Fire safety in high-rise apartment buildings

fire safety in high-rise apartment buildings

Now with rapid urbanisation paired with space constraints, more buildings are growing taller vertically, which makes fire safety and rescue a highly complicated mission in high-rise residential buildings. In a few instances of residential fire breakouts in big cities, fire officials could not clearly determine the cause of the fire and the buildings were found lacking in fire safety equipment and detection systems. Leading causes of fires in residential societies are believed to be cooking gas mishaps/explosions and electrical short circuits.

Let’s understand the measures required to keep our high-rise residential buildings and their occupants safe in case of emergency fires.

Fire safety requirements in residential buildings

All residential buildings are classified as Category A (including lodgings, dwellings, dormitories, flats and hotels) and require prior approval from the Director of Fire (or his official) before construction. After examining the required fire safety features, an Officer issues a NOC to the builder.
Every high-rise building (15 metres high and above according to the National Building Code) should have the following built-in fire fighting features and equipment:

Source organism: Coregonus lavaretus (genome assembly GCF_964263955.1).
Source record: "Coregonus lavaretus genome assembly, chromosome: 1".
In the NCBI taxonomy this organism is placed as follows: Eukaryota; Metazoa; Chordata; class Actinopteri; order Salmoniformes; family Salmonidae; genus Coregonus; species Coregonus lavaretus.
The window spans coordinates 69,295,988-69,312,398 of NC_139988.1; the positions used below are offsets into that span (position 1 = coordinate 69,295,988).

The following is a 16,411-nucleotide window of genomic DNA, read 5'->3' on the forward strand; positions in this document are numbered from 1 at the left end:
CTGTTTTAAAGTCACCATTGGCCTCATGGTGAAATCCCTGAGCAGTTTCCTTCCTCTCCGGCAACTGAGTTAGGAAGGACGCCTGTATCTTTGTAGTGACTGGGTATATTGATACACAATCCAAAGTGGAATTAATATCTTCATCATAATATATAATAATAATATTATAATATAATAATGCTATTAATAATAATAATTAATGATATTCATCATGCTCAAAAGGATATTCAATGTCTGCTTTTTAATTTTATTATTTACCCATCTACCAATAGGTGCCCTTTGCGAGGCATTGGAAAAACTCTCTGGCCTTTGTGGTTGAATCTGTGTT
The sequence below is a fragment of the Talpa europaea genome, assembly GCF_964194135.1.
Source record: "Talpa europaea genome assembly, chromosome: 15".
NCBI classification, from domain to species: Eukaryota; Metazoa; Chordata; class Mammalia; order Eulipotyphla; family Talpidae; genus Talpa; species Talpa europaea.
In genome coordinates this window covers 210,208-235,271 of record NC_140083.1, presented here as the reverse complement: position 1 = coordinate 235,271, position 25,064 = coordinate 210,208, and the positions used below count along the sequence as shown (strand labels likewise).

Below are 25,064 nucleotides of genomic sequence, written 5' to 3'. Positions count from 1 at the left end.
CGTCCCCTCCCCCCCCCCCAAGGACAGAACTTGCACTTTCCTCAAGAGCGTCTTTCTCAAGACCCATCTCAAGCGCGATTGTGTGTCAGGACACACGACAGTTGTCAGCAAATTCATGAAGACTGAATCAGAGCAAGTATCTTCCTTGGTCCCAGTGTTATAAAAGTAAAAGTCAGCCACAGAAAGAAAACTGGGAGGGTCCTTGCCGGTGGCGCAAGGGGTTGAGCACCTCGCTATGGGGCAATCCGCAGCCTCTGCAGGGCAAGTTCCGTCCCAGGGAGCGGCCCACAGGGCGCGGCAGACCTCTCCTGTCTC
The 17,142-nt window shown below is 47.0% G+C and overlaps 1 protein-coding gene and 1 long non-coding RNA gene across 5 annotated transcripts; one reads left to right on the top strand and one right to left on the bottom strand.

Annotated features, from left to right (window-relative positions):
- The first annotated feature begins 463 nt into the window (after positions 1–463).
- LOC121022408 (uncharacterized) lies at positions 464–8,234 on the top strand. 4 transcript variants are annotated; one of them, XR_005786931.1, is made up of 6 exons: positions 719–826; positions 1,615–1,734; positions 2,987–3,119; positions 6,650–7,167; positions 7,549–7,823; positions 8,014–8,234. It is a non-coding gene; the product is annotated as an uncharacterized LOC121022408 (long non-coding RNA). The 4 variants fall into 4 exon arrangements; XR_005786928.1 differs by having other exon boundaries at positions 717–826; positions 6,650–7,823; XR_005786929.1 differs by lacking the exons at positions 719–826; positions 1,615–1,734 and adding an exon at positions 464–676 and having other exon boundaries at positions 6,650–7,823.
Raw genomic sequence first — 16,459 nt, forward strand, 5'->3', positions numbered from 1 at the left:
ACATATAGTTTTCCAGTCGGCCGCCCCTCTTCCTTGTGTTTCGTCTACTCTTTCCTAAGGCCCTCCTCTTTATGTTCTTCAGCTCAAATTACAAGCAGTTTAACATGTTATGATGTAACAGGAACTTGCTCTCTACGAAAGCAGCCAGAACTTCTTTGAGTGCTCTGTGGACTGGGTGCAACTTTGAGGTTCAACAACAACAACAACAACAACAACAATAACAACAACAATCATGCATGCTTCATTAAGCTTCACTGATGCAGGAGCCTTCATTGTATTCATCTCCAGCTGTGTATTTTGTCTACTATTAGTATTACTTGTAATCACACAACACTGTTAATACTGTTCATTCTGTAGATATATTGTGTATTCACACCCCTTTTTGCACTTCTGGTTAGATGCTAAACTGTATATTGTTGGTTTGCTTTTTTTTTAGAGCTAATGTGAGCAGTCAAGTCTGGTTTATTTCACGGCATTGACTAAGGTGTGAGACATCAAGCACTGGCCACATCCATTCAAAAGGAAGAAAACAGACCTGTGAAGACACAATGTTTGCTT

• Wet riser: a vertical pipe connected to the water tank built underground
  • Down commer: vertical pipeline for overhead tank
  • Dry riser: vertical pipeline kept dry at all times so the water doesn’t freeze.
  • Hydrant: horizontal pipeline connected to the water tank.
  • Water tanks: Underground water tank (capacity between 50,000 to 2,50,000 litres) and terrace water tank (capacity between 10,000 and 20,000 litres).
  • Automatic and manual fire alarm systems.
  • Fire detection system.
  • Manual/automatic sprinkler system.
  • Fire extinguishers
  • Stand by the generator as an alternate power source (to run corridor lights, pressurization fans, blowers, etc).
  • 2-way communication for evacuation scenarios.
  • (public address system)
  • Escape routes
  • Illuminated exit signs
  • First aid fire fighting appliances
  • Hose reels and boxes

Staircase provisions and rules

According to the fire safety rules for high-rise residential buildings, each high-rise building should have two staircase exits with a width of 1 to 2 metres so that there’s no panicked rushing in case of an evacuation. One of the other staircases can be used as a fire escape route if the fire has broken out in one.
The staircase should be enclosed, properly ventilated and not be made to extend to the basement (a separate staircase should lead from ground to basement) to stop fire and smoke from spreading. 
Fire doors should be made with 2-hour fire resistance and placed on escape routes and at the entrance of the lift lobby and staircase.

Elevator usage and provisions

Even though rules state that every high-rise building should have a lift that can carry 545 kgs, as a rule of thumb, lifts are not used for evacuation during a fire.